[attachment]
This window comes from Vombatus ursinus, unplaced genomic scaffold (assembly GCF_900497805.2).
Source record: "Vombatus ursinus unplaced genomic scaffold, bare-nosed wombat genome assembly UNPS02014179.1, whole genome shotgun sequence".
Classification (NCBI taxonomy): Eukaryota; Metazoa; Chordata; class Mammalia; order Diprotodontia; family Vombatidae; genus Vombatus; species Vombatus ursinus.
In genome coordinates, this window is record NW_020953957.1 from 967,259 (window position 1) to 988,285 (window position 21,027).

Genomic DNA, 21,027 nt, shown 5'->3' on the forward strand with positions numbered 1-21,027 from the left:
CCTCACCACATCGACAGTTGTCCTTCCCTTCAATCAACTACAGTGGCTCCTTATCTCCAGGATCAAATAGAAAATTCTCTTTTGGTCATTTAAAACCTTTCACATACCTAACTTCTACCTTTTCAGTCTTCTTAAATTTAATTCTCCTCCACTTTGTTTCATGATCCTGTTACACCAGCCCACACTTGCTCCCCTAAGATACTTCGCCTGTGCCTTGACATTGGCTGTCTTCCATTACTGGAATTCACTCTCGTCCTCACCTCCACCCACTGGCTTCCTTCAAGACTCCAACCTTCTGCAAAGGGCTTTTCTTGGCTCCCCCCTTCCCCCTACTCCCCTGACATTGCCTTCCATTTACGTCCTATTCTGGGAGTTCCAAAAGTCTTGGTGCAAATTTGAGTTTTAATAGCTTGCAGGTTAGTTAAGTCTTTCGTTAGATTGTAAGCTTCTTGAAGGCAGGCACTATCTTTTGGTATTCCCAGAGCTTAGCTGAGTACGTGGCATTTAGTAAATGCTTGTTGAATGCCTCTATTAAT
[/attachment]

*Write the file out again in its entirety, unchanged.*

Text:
This window comes from Vombatus ursinus, unplaced genomic scaffold (assembly GCF_900497805.2).
Source record: "Vombatus ursinus unplaced genomic scaffold, bare-nosed wombat genome assembly UNPS02014179.1, whole genome shotgun sequence".
Classification (NCBI taxonomy): Eukaryota; Metazoa; Chordata; class Mammalia; order Diprotodontia; family Vombatidae; genus Vombatus; species Vombatus ursinus.
In genome coordinates, this window is record NW_020953957.1 from 967,259 (window position 1) to 988,285 (window position 21,027).

Genomic DNA, 21,027 nt, shown 5'->3' on the forward strand with positions numbered 1-21,027 from the left:
CCTCACCACATCGACAGTTGTCCTTCCCTTCAATCAACTACAGTGGCTCCTTATCTCCAGGATCAAATAGAAAATTCTCTTTTGGTCATTTAAAACCTTTCACATACCTAACTTCTACCTTTTCAGTCTTCTTAAATTTAATTCTCCTCCACTTTGTTTCATGATCCTGTTACACCAGCCCACACTTGCTCCCCTAAGATACTTCGCCTGTGCCTTGACATTGGCTGTCTTCCATTACTGGAATTCACTCTCGTCCTCACCTCCACCCACTGGCTTCCTTCAAGACTCCAACCTTCTGCAAAGGGCTTTTCTTGGCTCCCCCCTTCCCCCTACTCCCCTGACATTGCCTTCCATTTACGTCCTATTCTGGGAGTTCCAAAAGTCTTGGTGCAAATTTGAGTTTTAATAGCTTGCAGGTTAGTTAAGTCTTTCGTTAGATTGTAAGCTTCTTGAAGGCAGGCACTATCTTTTGGTATTCCCAGAGCTTAGCTGAGTACGTGGCATTTAGTAAATGCTTGTTGAATGCCTCTATTAAT